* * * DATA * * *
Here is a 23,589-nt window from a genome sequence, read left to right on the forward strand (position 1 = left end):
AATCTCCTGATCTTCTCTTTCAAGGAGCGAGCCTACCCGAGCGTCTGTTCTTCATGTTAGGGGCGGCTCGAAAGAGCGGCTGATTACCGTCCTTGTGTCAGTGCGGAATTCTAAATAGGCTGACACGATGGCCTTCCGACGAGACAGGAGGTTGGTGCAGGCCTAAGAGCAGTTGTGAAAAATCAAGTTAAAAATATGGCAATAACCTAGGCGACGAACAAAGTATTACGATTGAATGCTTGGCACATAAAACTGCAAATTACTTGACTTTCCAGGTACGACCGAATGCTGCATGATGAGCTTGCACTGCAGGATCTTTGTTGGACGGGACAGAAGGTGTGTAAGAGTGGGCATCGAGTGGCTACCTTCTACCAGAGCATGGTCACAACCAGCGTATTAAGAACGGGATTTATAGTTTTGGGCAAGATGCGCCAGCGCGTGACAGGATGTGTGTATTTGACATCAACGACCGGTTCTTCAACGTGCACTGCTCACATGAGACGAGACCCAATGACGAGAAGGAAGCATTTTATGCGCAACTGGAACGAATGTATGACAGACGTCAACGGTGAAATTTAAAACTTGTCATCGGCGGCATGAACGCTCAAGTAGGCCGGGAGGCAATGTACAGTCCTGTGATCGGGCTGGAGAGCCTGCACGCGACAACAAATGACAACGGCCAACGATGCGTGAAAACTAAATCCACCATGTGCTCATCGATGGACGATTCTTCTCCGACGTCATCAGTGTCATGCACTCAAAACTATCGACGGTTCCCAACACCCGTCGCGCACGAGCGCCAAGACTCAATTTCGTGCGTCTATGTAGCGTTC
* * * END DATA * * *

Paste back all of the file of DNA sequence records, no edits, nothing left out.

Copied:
Here is a 23,589-nt window from a genome sequence, read left to right on the forward strand (position 1 = left end):
AATCTCCTGATCTTCTCTTTCAAGGAGCGAGCCTACCCGAGCGTCTGTTCTTCATGTTAGGGGCGGCTCGAAAGAGCGGCTGATTACCGTCCTTGTGTCAGTGCGGAATTCTAAATAGGCTGACACGATGGCCTTCCGACGAGACAGGAGGTTGGTGCAGGCCTAAGAGCAGTTGTGAAAAATCAAGTTAAAAATATGGCAATAACCTAGGCGACGAACAAAGTATTACGATTGAATGCTTGGCACATAAAACTGCAAATTACTTGACTTTCCAGGTACGACCGAATGCTGCATGATGAGCTTGCACTGCAGGATCTTTGTTGGACGGGACAGAAGGTGTGTAAGAGTGGGCATCGAGTGGCTACCTTCTACCAGAGCATGGTCACAACCAGCGTATTAAGAACGGGATTTATAGTTTTGGGCAAGATGCGCCAGCGCGTGACAGGATGTGTGTATTTGACATCAACGACCGGTTCTTCAACGTGCACTGCTCACATGAGACGAGACCCAATGACGAGAAGGAAGCATTTTATGCGCAACTGGAACGAATGTATGACAGACGTCAACGGTGAAATTTAAAACTTGTCATCGGCGGCATGAACGCTCAAGTAGGCCGGGAGGCAATGTACAGTCCTGTGATCGGGCTGGAGAGCCTGCACGCGACAACAAATGACAACGGCCAACGATGCGTGAAAACTAAATCCACCATGTGCTCATCGATGGACGATTCTTCTCCGACGTCATCAGTGTCATGCACTCAAAACTATCGACGGTTCCCAACACCCGTCGCGCACGAGCGCCAAGACTCAATTTCGTGCGTCTATGTAGCGTTC